Resources on Angel Investors, Venture Capital, and Government Loans
- Search a database of angel investors for angel investors in health care or biotechnology.
- Venture Capital in Biotech (Wait!! Come Back!! Let Me Explain!!) – An introduction to venture capital and explanation of the particulars for the biotech industry. By Christa Dhimo. Published on LinkedIn. March 19, 2021.
- Biotech Venture Capital – Lewis Maleh interviews biotechnology venture capitalist Jonathan Tobin about science, investment, and how new drugs get to market. Episode 12. Podcast: Don’t Take Out Your Phone. May 20, 2019.
- GovLoans – Describes loans available for small businesses. Even with a grant, you may need a loan to cover some startup costs.
- 49 Biotechnology Accelerators and Incubators – List of the best accelerators and incubators in 2022 developed by Failory, a newsletter for startup founders.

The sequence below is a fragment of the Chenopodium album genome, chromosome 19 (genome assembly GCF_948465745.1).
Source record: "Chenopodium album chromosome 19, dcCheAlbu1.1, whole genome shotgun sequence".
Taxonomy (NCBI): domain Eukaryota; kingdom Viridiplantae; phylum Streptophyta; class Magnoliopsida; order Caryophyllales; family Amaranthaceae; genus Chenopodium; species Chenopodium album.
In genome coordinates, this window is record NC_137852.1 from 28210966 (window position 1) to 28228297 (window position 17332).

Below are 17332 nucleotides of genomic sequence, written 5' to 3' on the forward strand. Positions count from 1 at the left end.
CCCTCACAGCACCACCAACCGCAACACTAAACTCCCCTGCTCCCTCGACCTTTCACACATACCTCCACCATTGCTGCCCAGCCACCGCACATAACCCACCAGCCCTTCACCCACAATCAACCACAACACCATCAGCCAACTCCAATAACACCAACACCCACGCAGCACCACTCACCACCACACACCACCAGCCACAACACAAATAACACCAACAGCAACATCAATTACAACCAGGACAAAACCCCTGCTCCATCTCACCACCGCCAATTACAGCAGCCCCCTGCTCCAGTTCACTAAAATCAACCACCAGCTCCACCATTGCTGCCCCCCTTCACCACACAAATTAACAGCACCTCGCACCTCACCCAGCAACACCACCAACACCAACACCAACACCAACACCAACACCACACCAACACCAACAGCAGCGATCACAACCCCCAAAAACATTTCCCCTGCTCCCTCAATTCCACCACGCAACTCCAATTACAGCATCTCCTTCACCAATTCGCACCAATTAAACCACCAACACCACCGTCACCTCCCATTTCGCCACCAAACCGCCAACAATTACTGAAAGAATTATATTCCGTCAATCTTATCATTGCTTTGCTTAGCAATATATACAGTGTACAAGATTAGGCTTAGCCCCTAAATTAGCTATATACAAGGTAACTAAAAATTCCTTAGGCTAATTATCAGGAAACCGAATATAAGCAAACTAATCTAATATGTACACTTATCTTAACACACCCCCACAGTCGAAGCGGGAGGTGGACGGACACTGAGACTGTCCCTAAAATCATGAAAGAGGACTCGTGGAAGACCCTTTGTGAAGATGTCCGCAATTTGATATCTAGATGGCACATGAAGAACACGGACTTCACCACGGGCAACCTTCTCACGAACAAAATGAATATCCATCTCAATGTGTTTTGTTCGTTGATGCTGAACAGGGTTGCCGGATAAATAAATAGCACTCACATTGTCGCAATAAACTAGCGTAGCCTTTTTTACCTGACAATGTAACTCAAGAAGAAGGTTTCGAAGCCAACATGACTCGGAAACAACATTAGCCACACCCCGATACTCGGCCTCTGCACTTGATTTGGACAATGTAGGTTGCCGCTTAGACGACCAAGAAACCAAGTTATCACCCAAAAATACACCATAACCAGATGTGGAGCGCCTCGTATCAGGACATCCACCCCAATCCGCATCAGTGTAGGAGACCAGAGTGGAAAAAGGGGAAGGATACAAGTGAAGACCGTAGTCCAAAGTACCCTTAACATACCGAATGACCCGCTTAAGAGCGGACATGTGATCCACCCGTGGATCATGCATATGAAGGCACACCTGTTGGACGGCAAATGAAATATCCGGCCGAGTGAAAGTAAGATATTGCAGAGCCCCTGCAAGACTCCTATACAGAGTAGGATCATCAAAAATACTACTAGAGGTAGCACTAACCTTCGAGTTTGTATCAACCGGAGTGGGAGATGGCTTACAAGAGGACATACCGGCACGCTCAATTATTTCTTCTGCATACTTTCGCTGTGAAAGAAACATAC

Other Potential Sources of Capital
- Vendors may be willing to delay your payments to them—thus improving your cash flow until you get more customers—if they need your product or service.
- Customers may be willing to invest if they strongly need or want your product or service.
- Patient advocacy groups may be another source of funding for biotech and medtech startups.
- Some biotech and pharma companies are partnering with and funding biotech startups.
- Private investors may be willing to invest based on a strong interest in the problem you are solving or the importance of your solution.
Adjogatse E, Hernandez B. How to find investors for your biotech startup. Probacure.com. September 2, 2022.
Excedr. Biotech Funding for Startups: What are Your Options? Excedr. June 14, 2022.